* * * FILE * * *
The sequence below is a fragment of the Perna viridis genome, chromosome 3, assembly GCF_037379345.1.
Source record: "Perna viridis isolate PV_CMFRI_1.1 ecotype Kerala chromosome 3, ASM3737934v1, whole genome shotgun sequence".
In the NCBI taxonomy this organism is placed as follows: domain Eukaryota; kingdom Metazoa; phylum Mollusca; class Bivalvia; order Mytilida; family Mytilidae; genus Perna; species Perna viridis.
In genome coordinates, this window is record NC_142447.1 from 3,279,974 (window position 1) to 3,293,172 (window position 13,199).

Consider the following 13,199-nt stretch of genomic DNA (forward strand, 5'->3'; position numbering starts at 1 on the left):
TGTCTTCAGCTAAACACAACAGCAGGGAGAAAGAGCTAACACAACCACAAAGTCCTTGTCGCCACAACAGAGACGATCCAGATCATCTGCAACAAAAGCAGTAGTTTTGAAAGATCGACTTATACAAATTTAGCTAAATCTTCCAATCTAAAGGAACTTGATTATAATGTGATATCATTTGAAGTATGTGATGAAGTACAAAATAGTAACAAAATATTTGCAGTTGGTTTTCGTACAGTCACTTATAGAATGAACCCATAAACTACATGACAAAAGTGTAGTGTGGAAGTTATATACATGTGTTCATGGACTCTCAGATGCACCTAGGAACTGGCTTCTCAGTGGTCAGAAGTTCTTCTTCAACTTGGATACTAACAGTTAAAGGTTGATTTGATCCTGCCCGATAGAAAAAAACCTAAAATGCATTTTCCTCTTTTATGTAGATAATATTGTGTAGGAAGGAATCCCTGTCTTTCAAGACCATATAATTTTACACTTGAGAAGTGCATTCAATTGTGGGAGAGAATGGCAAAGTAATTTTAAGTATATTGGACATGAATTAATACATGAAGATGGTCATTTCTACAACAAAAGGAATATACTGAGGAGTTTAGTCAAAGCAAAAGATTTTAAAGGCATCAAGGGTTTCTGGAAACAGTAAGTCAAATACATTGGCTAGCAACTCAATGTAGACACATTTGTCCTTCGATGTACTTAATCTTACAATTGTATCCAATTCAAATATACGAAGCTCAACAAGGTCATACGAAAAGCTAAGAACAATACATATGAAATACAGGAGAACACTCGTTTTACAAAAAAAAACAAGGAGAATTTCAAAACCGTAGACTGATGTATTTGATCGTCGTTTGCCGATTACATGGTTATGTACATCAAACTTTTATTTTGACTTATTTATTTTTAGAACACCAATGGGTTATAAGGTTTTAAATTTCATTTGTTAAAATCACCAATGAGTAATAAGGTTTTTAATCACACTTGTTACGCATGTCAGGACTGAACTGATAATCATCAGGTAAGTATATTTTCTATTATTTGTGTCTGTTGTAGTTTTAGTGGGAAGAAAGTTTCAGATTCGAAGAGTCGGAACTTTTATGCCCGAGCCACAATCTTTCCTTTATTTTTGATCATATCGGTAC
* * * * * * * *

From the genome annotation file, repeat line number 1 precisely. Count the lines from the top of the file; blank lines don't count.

The sequence below is a fragment of the Perna viridis genome, chromosome 3, assembly GCF_037379345.1.